5 Ds of Identity Theft

Scanned image of author's US Social Security card.

Scanned image of author's US Social Security card. (Photo credit: Wikipedia)

Identity theft is, at its most basic level, the act of using someone else’s identity or credit without permission.   From a stolen credit card to a forged phone bill in Moscow, it all involves your good money paying for the bad habits of another.    Thankfully, there are ways to reduce the odds of having your identity stolen.  LTC David Grossman reviews the “5 Ds of Survival” in his seminars and books.   Today, I bring you the 5 Ds of Identity Theft.

In the words of the master, “Denial has no survival value.” Denying the possibility of identity theft will not keep it from happening.  You have to take steps to keep yourself safe.  “It could never happen to me” is not a valid defense mechanism in any situation, financial or otherwise.

Deterrence means keeping the information away from identity thieves. The harder it is for the criminals to get your information, the more likely it is that they will move on to an easier target.  And yes, a kid stealing Grandma’s credit card is a criminal and needs to be treated as such.

  • Some people use a shredder, but not me.  I have a fire pit that catches all of my personal documents.  I’d like to see an thief get my social security number from the ashes in the bottom of the pit.
  • Don’t carry your social security card.  If you lose your wallet, your driver’s license and social security card contain all of the information needed to steal your identity.  Keep it locked up at home and don’t give the number out unless absolutely necessary.
  • Don’t use stupid passwords.  Anything listed on yourFacebook profile or otherwise available on Google in association with your name is a stupid password.  Don’t make life easy for the people looking to screw you.  Your birthdate, maiden name, and “password” all qualify as stupid passwords.  Use KeePass to securely generate and store your passwords.
  • Lock up your personal information.  I throw two large parties every year.   Purses and wallets get stored in a locked bedroom, so nobody can grab them.  That was a lesson learned the hard way.  If there’s someone in your home you don’t trust absolutely, lock up anything that can be used against you.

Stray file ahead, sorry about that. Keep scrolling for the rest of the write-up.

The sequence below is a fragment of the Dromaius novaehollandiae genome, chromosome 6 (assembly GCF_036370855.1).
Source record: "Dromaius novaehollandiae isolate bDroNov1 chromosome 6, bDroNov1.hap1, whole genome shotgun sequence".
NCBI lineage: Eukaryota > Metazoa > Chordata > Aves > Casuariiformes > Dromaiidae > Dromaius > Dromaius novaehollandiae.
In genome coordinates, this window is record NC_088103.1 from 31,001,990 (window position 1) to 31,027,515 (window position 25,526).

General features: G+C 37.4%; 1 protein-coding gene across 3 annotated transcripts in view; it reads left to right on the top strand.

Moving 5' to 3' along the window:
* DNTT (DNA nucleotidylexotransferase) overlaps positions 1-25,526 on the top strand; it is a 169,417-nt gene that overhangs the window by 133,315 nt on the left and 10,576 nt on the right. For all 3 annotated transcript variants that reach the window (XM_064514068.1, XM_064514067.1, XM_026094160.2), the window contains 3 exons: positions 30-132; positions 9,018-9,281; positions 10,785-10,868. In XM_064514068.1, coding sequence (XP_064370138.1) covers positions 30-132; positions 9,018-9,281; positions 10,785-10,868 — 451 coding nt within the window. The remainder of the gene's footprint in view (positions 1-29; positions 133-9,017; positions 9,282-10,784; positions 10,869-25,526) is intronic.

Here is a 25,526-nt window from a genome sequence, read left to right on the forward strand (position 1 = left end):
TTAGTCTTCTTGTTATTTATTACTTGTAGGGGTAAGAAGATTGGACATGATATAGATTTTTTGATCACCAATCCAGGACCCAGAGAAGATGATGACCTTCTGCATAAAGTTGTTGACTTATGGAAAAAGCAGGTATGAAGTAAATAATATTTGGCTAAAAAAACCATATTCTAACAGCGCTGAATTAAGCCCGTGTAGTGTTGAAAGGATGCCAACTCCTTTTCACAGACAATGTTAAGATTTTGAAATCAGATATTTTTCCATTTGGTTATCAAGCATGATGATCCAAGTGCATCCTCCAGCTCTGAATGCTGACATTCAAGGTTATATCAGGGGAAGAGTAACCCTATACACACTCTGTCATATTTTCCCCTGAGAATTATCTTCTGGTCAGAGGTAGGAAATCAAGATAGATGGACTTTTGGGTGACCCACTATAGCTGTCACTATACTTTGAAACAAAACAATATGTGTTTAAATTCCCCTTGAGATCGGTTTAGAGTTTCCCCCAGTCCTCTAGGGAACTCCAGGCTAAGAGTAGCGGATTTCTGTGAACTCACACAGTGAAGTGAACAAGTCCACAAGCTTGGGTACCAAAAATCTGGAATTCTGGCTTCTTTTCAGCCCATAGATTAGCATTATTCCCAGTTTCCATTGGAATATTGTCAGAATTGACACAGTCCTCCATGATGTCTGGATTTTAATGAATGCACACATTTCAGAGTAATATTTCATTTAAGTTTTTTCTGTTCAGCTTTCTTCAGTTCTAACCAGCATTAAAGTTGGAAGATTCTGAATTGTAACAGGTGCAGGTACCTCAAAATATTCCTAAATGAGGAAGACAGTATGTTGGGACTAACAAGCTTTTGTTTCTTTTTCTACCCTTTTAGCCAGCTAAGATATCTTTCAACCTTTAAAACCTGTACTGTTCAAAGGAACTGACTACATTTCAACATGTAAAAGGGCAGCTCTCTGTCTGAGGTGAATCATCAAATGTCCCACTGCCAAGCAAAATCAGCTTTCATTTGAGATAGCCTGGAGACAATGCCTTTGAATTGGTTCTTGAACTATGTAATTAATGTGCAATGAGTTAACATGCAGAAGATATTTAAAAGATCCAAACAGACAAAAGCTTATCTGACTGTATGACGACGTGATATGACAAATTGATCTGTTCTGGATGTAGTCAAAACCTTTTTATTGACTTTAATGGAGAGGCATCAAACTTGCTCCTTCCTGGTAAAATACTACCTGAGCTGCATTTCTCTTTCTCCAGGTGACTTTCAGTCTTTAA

• Don’t release personal information to anyone, for any reason, unless you have initiated the contact.  Don’t give a credit card number to a telemarketer.  Don’t give a spammer your personal information.  It’s your privacy, use it.
  • Don’t click anything in an email.  If it’s a company you have a relationship with, type the address in your browser by hand.

Detection is up to you. Some credit card companies will alert you to suspicious purchases, but you can’t rely on it.  I was once called because I went to the gas station and Best Buy, which is apparently a common pattern for a stolen credit card.

  • Examine your credit card statements.  If there’s a purchase you don’t recognize, find out what it is.
  • Watch for bills to arrive as expected.  You do know when you pay the gas bill every month, right?
  • Watch for unexpected bills to arrive.  If you get a statement for a credit card you don’t have, it’s a problem.
  • Check your credit report three times per year.  AnnualCreditReport.com will let you see each of the three major credit reports each year.  Space them out so you see your report every 4 months.

Defending your identity happens after you’ve detected a theft. This involves getting your credit and sometimes, your money, back.

  • File a fraud report with the credit bureaus.  This will force potential creditor to follow certain procedures before opening new credit accounts for your identity, including calling your cell phone, if you choose.  Stop the identity theft in its tracks.
  • Close the fraudulent accounts.   Don’t leave them open for abuse.
  • File a police report and report the fraud to the FTC at ftc.gov/idtheft .  This may or may not help catch the criminal, but without it, there will never be a punishment.  Make stealing your identity an expensive proposition.   Hopefully, 1o years of his life will be wasted in jail in return for the theft.

Destroy.  Unfortunately, fraud and identity theft are not yet capital crimes.   Maybe someday.

Deter, detect, defend.  These are the secrets to avoiding, and recovering from, identity theft.

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  • 3 comments

    Comments

    1. Great tips! I like the party tip; whenever I have a party, I put my purse away, even if I know everyone who’s coming. Better safe than sorry, I figure.

    2. Great post! My two favorites are “check your credit report 3 times a year” and “check your credit card statements to verify charges”. Those are definitely the two I rely on the most (along with not giving spammers my info…)

    3. “check your credit card statements to verify charges” this is my favorite post. Good one.

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